While you are waiting for the coals to be ready, open a nice bottle of Malbec wine. It's the perfect Argentinian wine pairing for the cheese. Go ahead and have a glass so you can get that peaceful feeling started.

When the grill is hot, remove the grates, spray them with Pam, and return it to its position over the coals.

Now, this is the tricky part. Using long tongs, place the cheese on top of the grill. It only takes a minute or two to sear the outside. The cheese will start to melt a little, so don't let it sit long. Quickly turn it only one time and cook another minute or two in order to char that side. Precise timing is impossible for me to say because it all depends on the temperature of your coals. Just do not get sidetracked or go inside to answer the phone or anything.

Then put the cheese in the casserole that it had been sitting in before and place that on the grill uncovered. Cover the grates with the lid from the grill. After about 3 minutes, open the lid and put the bread on the grill, cut side down. Grill for a couple minutes with the lid back on. Flip the bread and grill the other side. Remove both the cheese and bread and serve. If the cheese looks too melty before the bread is done, remove it. Ours turned out sort of like the provolone version of hot brie and I thought it was perfect. It would still be good either over done or under done. It's also awesome the next day toasted on bread for sandwiches.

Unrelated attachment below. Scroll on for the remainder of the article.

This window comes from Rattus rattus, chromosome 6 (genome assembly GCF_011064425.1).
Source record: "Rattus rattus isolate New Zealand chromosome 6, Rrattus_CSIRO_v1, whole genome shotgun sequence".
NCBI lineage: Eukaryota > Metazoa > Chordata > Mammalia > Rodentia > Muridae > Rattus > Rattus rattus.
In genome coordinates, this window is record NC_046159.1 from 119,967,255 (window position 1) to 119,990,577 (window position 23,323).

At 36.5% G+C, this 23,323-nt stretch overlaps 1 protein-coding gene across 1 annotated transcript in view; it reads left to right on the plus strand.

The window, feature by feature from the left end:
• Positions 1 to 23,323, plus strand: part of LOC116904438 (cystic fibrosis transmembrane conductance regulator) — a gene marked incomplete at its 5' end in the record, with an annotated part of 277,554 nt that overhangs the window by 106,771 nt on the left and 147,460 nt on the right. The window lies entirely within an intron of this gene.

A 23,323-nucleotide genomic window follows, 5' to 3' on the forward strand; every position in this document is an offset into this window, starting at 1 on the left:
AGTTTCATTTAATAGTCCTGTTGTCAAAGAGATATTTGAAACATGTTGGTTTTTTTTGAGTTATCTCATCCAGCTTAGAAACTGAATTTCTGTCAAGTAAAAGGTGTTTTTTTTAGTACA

Serve it to your friends at a casual table with several spoons or knives handy so everyone can scoop or slice cheese as they wish and spread it on the bread (just tear off hunks of that). Season the atmosphere with some more Malbec.

Now sit back and listen to the absolutely peace-filled sounds of friends eating together. It is with great pride and pleasure that I Declare World Peace.

1 comment:

  1. Since my motto is "there's no such thing as too much cheese," this makes me feel peaceful just reading about it.
    Hmmm... where's the grill?